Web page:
15but, speaking the truth in love, may grow up in all things into Him who is the head—Christ—16from whom the whole body, joined and knit together by what every joint supplies, according to the effective working by which every part does its share, causes growth of the body for the edifying of itself in love.

So, whilst we understand that the calling of God places a responsibility on individual Christians to grow in grace and knowledge (2 Peter 3:18), there is also a collective responsibility that can only be accomplished by “the Church”, the assembly of people working together in a cooperative way.

What is the Purpose of the Church?

Jesus Christ gave His Church – this body of transformed believers – a responsibility to carry out a mission; to preach the gospel of the Kingdom of God and make disciples throughout the world, teaching them exactly what He had taught them. This work, or this commission, is described in general terms in the book of Matthew.

Matthew 24:14  And this gospel of the kingdom will be preached in all the world as a witness to the nations …. .”

The work of God's Church is to do that.

Matthew 28:19-20  “Go therefore and make disciples of all the nations, baptising them in the name of the Father and of the Son and of the Holy Spirit, teaching them all things that I have commanded you …. .”

It is the responsibility of the Church to do that – to baptise those God calls to be a part of His Church and provide a spiritual home for them.

The work of the Church continues; it did not cease when the original apostles died. The Church’s mission has been passed on to each generation of God’s people. Jesus promised to be with His followers as they accomplished that work until He returns at the end of the age

(Matthew 28:20  “… lo, I am with you always, even to the end of the age.”)

The work, the preaching of the gospel, is taking to the world God’s message of how salvation will be brought to all mankind. That has been the work of the Church since it began on the Day of Pentecost, fifty days after Christ’s resurrection from the dead.

It is not a work that can be accomplished by individuals working in isolation. It is a work that requires organization and structure. That is one reason the Church exists.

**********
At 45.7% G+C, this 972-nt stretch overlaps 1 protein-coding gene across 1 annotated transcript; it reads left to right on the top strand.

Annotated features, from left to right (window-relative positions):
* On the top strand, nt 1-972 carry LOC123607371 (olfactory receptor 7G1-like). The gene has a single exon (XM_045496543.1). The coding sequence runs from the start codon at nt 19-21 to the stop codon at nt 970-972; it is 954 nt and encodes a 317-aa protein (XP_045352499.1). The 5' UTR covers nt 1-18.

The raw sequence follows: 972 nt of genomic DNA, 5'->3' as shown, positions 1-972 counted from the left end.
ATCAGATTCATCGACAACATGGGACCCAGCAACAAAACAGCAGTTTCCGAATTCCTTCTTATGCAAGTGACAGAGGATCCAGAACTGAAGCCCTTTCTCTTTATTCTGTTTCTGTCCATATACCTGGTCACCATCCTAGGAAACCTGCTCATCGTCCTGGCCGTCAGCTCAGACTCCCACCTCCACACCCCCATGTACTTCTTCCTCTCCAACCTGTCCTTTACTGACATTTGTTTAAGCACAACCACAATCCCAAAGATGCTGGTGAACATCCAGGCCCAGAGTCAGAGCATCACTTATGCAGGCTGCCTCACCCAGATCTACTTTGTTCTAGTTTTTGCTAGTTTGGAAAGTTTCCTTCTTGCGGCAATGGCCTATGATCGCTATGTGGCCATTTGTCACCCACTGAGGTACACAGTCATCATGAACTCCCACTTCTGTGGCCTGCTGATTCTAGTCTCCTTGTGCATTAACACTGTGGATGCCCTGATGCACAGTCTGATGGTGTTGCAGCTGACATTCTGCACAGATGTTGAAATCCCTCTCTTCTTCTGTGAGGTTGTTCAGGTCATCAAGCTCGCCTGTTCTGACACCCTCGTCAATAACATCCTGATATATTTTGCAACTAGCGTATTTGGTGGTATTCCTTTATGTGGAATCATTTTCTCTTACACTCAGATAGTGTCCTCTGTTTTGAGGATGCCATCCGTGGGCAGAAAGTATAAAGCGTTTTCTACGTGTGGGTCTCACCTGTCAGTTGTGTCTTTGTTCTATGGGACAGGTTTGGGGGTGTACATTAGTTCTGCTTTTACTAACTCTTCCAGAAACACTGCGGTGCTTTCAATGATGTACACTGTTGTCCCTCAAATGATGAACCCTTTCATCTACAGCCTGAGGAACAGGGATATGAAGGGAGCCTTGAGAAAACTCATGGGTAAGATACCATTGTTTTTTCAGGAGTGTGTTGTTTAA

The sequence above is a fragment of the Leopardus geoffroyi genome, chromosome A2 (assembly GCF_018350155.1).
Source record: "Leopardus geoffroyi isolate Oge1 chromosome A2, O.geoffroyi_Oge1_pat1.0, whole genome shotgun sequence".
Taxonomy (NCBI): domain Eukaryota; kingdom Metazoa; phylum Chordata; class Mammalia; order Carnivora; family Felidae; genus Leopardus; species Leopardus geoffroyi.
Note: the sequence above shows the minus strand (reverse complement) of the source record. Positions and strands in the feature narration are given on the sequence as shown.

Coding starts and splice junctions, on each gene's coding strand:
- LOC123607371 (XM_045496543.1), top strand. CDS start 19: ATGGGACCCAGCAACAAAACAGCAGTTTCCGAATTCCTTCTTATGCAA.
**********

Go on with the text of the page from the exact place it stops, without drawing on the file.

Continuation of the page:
From the beginning there was organization and structure

We read of a conference being held and the proceedings described in Acts 15 to determine a particular doctrinal issue. As a prelude to that conference, Paul and Barnabas reported on the work they had done in preaching the gospel of the Kingdom of God to the gentile nations.

On their way to Jerusalem they told the congregations in Phoenicia and Samaria of the conversion of the gentiles and it says “… they caused great joy to all the brethren. That is, to the assemblies of people who had joined together to carry out the instructions of Jesus Christ as recorded in Matthew 24 and 28.

These were the beginnings of a work that was to continue until the return of Jesus Christ, when the Kingdom of God will become a reality, established on earth and ruled by Christ and His saints for a 1000 year period. It was a work that required, and still requires, organization and structure. The beginning of the organised church (remember Christ said in Matthew 16 - “I will build My Church”), is found in 1 Corinthians 12:28:

“And God has appointed these in the church; first apostles, second prophets, third teachers, after that miracles, then gifts of healings, helps, administrations and varieties of languages.”

A little earlier in the same chapter Paul wrote that… there are varieties of gifts, but the same spirit; and there are varieties of services, but the same Lord; and there are varieties of activities but it is the same God who activates all of them in everyone. (1 Corinthians 12:4-6 NRSV)

Paul explained in Ephesians 4 that these functions and responsibilities in the Church are established  “ … to equip the saints for the work of ministry, for building up the body of Christ.”